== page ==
A New Approach to Managing Safety Information in Clinical Trials
Safety used to be widely seen as a 'sales prevention' tool. Thankfully that has changed recently. But is it still viewed the same way in clinical trials? The Switzerland-based working group Council for International Organisations of Medical Sciences (CIOMS) recently produced a paper on this subject, discussing what pharmaceutical companies can do to embrace drug safety in clinical trials. CIOMS says that there is a need to incorporate newer approaches for managing safety information in the clinical trial setting, and to adapt the methods and tools used in post-approval pharmacovigilance to the early and late stages of pre-approval development of medicinal products.
The implications of a new approach to safety could be seen as onerous for a lot of stakeholders, including investigators, ethics review committees and, most importantly, pharmaceutical sponsor companies and their CROs. But they could also present an opportunity to streamline business, and more importantly, safety practices. CIOMS suggests that sponsor companies and CROs use the same methodology and tools in early and pre-approval development as in post-approval pharmacovigilance. On paper this is an excellent suggestion, but how easy is it in practice?
Collection of safety data
Investigators obviously need to inform a sponsor immediately of a serious adverse event (SAE). However, CIOMS suggests that investigators make a simple judgement on whether or not an SAE is related to the study drug. If however there are incidents of minor ailments such as headache and a subject is hospitalised because of a very bad headache (hospitalisation is a SAE) then it is reasonable to assume that it could be related to the study drug.
Whilst the investigator cannot be the arbiter of what caused the SAE, this is a step forward and can help further investigation.
Safety data management
Obviously if harmonisation and the collection of better data is the desired result then it would be better to have both clinical and post-marketing safety under the same wing. This is not always easy or practicable, so does that point to outsourcing? Again, this is not always easy or practicable but maybe a combination of the two is more easily managed.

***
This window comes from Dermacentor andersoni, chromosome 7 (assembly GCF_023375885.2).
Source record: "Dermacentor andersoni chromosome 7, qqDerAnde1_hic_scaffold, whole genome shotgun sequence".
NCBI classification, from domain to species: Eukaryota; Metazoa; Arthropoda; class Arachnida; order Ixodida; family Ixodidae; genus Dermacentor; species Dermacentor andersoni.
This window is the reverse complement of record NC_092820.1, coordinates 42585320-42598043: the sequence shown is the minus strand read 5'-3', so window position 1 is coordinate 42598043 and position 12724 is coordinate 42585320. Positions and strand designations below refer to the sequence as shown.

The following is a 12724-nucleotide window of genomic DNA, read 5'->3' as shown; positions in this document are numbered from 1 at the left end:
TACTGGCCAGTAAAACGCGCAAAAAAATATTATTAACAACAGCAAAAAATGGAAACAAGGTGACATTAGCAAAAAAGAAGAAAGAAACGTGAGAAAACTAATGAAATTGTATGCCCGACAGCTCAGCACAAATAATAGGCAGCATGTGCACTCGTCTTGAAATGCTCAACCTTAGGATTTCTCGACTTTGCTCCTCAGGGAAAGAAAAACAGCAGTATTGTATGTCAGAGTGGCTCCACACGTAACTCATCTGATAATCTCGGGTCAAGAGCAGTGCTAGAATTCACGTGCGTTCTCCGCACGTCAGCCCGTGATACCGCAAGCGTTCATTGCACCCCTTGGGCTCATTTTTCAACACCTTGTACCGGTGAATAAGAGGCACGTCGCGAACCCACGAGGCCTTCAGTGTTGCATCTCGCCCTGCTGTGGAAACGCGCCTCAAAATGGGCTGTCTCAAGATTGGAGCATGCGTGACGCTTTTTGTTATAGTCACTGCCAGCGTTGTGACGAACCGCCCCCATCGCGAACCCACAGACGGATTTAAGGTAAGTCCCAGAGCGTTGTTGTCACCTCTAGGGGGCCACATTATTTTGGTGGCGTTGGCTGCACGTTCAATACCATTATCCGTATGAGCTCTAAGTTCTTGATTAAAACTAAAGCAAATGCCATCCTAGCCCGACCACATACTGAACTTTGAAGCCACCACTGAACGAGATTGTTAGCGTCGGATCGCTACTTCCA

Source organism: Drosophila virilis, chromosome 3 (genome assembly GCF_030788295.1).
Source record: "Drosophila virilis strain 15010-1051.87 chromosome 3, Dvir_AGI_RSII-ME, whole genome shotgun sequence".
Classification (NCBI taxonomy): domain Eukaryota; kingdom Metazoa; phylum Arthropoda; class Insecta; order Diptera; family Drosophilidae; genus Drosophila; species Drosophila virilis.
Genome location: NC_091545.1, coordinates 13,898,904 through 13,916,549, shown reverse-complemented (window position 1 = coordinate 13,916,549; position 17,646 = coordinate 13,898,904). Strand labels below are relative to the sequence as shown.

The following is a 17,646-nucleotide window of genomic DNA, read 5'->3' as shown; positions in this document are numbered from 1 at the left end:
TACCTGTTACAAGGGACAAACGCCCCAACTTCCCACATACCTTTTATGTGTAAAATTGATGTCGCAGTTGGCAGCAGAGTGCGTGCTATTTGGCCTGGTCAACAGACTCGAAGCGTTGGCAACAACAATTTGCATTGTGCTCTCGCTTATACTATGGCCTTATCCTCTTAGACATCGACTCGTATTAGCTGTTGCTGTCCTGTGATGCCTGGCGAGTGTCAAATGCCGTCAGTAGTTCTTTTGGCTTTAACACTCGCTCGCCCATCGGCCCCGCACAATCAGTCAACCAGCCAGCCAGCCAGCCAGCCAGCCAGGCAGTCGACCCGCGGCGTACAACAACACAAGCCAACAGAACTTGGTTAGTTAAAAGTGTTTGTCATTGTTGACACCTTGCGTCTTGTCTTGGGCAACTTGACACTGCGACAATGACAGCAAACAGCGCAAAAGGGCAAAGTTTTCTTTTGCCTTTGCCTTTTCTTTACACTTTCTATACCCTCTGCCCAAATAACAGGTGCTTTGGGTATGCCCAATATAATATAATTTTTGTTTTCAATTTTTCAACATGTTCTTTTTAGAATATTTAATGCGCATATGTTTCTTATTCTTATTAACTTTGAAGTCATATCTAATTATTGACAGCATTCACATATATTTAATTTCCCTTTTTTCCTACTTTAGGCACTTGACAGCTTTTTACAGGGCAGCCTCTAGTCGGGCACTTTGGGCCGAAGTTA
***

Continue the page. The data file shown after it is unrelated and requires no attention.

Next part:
Until the EU Clinical Trial Directive, few authorities (EU, Switzerland and the US) required the periodic communication of safety information from clinical trials. Even now there are different formats and indeed different sorts of information required. CIOMS recommends defining a single Development Safety Update Report (DSUR) for submission to regulators annually. Moreover, they recommend that these reports be based on a whole development programme rather than per protocol. They also suggest for products with a well-established safety profile that the DSUR is replaced by a PSUR (Periodic Safety Update Report). The question remaining is who writes the report? Does it remain in house, or because of the collection of clean relevant data, does it lend itself to outsourcing, which could be a more cost effective solution for what is considered an onerous task.
Good pharmacovigilance practice
However, good practice is not only there to be followed, but also to be used as guidance for better practices to be developed. The better and more refined the practice, the better the conduct of the trial, the better the data collected and ultimately, the greater the knowledge a sponsor will have about its products.
So how do you ensure a flexible programme that encompasses the diversity of products but is also able to deliver the end result required? SOPs (standard operating procedures) should be broad enough to allow the flexibility but still gather the information required. CIOMS recommends forming a dedicated safety management team that will review all available (not just post-marketed or clinical) safety data. This team can be adjusted in size relevant to the size of the organisation: a start-up with one development product can use this approach, with outsourced help, just as well as a large pharmaceutical company. In many cases, it will be easier for the smaller company, as people have many different roles to play, whereas with large pharmaceutical companies it is necessary to achieve the right balance.
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